Kalamazoo may not have the same name recognition as Compton, California, or the Bronx, New York, but rappers here have the same goals as artists from those bastions of hip-hop.
“Our beats are able to reach people outside of Kalamazoo. That’s the power of the Internet — it helps us get our names out,” says Billy Parr, 28, of Kalamazoo. He and his business partner, Matt Rankin, 27, own and operate Synergy Productions, a Kalamazoo music production company, and Pro Circle, a record label for local hip-hop musicians.
Although some music scholars might disagree, for many people hip-hop and rap are the same kind of music — rhymes spoken over instrumental sounds often taken from previously recorded songs. The majority of hip-hop artists are African-American, though a few famous ones are white, like the members of Beastie Boys and Michigan’s own Eminem. Race and culture are as important as the beats themselves in hip-hop, says Skitzo (real name: Trevon Hobson), a Kalamazoo musician who performed on tour around the U.S. this past summer. Last month he returned to Kalamazoo as a special guest performer with rapper TECH N9NE for a show at the State Theatre.
“Poverty, classism — these are worldwide problems,” Skitzo says. “I want people to understand where I’m coming from.”
Kalamazoo and its performing venues host a variety of musical styles, from classical performances to indie rock bands and blues musicians. While hip-hop musicians do perform in Kalamazoo, specifically at Bell’s Eccentric Cafe and the State Theatre, Kalamazoo isn’t known for its vivid rap music scene.
“It’s a college town. People trying to make music are only here for four or five years,” Rankin says.
Shannon DeVries, talent and production manager at Kalamazoo’s State Theatre, says Kalamazoo is considered a small market in terms of concert promotion. (The big markets in the state are Detroit and Grand Rapids.) That makes it less appealing to musicians looking for places to play where they can sell a lot of concert tickets, albums and merchandise like T-shirts.
Also, there hasn’t been as much of a call for hip-hop acts from local audiences, says DeVries, though she’s trying to change that.
“For a long time, classic rock was what we were bringing to Kalamazoo, but we’re taking the initiative to reach out to other genres of music,” she says. “It’s important that we give local talent a place to perform.”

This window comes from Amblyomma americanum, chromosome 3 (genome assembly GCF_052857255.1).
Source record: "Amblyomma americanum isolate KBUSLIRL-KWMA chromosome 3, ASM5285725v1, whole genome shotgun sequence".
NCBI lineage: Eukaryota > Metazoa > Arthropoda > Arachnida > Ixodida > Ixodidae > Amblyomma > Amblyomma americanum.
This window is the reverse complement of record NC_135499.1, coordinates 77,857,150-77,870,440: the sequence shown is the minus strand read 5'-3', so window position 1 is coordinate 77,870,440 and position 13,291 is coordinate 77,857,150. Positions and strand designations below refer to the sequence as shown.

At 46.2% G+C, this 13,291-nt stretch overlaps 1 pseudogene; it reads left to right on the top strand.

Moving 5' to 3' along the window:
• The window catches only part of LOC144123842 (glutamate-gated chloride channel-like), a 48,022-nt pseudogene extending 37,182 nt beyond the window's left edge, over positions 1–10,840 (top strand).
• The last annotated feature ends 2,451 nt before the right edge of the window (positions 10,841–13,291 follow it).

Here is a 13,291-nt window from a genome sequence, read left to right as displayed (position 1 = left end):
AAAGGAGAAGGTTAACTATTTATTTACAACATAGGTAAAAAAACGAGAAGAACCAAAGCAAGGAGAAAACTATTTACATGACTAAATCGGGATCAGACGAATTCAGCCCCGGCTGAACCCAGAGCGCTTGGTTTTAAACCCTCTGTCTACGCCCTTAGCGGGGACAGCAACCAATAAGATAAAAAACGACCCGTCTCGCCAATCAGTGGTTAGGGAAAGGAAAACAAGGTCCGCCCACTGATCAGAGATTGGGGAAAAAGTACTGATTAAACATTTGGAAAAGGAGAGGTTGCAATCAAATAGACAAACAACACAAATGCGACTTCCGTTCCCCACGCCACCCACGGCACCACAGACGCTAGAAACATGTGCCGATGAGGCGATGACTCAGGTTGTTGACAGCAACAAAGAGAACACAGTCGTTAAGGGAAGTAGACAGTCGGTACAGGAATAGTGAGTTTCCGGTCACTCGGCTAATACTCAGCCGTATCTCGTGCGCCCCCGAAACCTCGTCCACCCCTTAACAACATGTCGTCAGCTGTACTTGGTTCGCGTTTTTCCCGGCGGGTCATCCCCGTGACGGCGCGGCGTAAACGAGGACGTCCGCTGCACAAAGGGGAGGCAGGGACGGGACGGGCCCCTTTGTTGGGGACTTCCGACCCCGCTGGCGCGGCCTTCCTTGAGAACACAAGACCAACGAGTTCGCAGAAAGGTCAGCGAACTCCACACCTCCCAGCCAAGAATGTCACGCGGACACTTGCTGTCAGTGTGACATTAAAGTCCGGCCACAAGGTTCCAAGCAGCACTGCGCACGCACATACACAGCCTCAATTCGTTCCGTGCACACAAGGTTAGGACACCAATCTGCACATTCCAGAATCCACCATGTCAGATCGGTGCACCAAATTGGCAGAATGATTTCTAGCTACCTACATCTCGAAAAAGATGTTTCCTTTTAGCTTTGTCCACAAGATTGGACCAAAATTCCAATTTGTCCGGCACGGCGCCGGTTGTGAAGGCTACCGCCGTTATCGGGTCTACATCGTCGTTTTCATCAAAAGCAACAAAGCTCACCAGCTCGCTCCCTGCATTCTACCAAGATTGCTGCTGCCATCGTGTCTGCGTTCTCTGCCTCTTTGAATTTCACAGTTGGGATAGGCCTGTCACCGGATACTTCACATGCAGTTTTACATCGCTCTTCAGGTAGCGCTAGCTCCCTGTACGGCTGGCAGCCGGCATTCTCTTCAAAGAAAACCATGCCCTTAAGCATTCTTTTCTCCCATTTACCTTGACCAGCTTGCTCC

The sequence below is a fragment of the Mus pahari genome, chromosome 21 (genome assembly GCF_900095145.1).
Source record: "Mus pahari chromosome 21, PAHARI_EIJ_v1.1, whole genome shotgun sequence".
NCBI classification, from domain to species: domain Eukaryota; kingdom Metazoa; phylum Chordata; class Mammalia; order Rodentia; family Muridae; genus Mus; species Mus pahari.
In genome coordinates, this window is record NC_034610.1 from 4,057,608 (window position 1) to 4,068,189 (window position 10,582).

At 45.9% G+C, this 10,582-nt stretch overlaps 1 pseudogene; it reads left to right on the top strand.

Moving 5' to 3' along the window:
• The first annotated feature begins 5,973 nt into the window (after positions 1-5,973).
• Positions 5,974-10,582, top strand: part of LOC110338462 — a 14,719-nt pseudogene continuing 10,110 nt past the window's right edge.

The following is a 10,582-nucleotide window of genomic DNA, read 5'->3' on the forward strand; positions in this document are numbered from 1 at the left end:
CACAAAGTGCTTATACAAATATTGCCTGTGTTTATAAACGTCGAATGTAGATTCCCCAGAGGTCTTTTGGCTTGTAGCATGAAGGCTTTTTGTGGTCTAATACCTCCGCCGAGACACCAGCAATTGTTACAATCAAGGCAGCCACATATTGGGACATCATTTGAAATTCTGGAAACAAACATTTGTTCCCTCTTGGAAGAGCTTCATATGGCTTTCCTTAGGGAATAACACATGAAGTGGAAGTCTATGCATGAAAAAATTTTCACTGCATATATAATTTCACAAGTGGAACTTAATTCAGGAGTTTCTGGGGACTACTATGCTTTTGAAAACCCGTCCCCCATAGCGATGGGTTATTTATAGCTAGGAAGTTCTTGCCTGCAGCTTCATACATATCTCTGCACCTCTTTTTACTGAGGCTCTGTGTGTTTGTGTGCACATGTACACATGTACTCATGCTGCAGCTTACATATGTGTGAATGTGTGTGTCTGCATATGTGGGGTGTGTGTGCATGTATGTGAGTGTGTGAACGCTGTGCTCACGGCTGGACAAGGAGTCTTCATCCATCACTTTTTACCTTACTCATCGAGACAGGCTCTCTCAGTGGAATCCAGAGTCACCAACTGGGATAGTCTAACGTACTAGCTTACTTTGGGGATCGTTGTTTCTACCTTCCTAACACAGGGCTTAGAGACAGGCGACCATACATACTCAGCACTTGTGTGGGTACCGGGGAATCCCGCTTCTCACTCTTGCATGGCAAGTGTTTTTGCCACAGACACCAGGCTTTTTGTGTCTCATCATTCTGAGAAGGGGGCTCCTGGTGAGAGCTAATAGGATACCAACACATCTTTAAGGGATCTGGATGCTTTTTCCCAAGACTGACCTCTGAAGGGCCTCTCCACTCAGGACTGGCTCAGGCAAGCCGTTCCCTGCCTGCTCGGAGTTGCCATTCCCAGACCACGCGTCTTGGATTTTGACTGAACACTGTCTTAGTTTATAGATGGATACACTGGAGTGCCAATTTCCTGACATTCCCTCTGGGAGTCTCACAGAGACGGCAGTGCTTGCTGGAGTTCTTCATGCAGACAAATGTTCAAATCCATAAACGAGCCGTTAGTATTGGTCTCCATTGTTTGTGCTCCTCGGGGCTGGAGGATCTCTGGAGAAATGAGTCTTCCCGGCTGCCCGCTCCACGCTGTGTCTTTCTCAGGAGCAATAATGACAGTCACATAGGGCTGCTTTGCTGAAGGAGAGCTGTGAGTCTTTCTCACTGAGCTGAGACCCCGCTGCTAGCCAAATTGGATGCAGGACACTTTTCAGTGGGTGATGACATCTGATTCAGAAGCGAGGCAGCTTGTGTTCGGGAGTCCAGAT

Mike Williams, aka 5-Star, from the Kalamazoo-based group Dezert Eez, says his group has played in Southwest Michigan but is more often headed to bigger cities like Detroit, Chicago and Indianapolis, where he says there’s a larger audience for hip-hop.
The group has been together for 15 years. Williams and his two partners, Nivek (Kevin Williams) and O’Nill (Ron Mosley), started performing together as students at Western Michigan University before being discovered by New York City-based hip-hop group Wu-Tang Clan.
“(Wu-Tang Clan) has been super-influential to us,” Willams says. “They opened us up to their fan base.”
Building an online presence
He says Dezert Eez has used public relations companies in the past to promote its albums, with the focus on online publicity through such hip-hop-centric websites as Hot New Hip Hop (hotnewhiphop.com). But Dezert Eez albums can be found in Kalamazoo record stores like Green Light Music, too. Online publicity and a history of listening to rap is what brings an audience to hip-hop shows, Williams says.
“When we are on tour in a university town, 75 percent of the audience is from the university,” he says. “A lot of people are searching for good hip-hop.”
Parr and Rankin also rely on the Internet to promote their music. Synergy Productions “samples” songs. Using existing recordings from other musicians, they take a small selection of notes from different songs and blend them together into something new. That background sound is offered to rappers, who add their own vocals to make a complete song.
Dezert Eez, Synergy Productions and Skitzo can all be found on Soundcloud (soundcloud.com), where listeners can hear entire songs by the artists for free. Williams says the Internet has made listening to music so cheap that Dezert Eez isn’t counting on songs to pay their production costs.
“We’re big into the merch (merchandise) game,” he says. “We give away songs with T-shirts and wristbands. The music you can file share so easily. We have to do something else.”
Skitzo is a full-time musician, but the others have jobs outside the hip-hop realm: Williams is a mortgage consultant; Rankin works at a bank; Parr works in insurance.
Music and the message
Even a casual fan can identify two major subjects of most hip-hop music: the “gangsta” lifestyle of flashy clothes and violence, and “conscious” hip-hop, with lyrics about social and political issues like racism and crime. Rankin says he’s heard songs from both ends of that spectrum and everywhere in between, though he prefers songs that are more concerned with his own experiences.
“We want to put out the positive message about the grind of being in the music business,” he says. “But everyone has a different story, a different life, something we can learn from.”
Skitzo says he’s a little discouraged by some of the young musicians he has met who are more interested in image than effort.
“There’s a lot that is influenced by drug rap culture,” he says. “There’s not a lot of teamwork that makes the dream work.”
He says writing lyrics and taking part in “blaze battles” — performances at which rappers trade rhymes, making fun of one another, and the winner is the one with the best sound and the best insults — is part of building a career as a hip-hop artist. But promoting the music and a positive message, on stage and online, is the route to success, he says.
“Anybody can rap — Dr. Seuss is a rapper; you just need to rhyme,” he says. “Rap is the city. Hip-hop is the world.”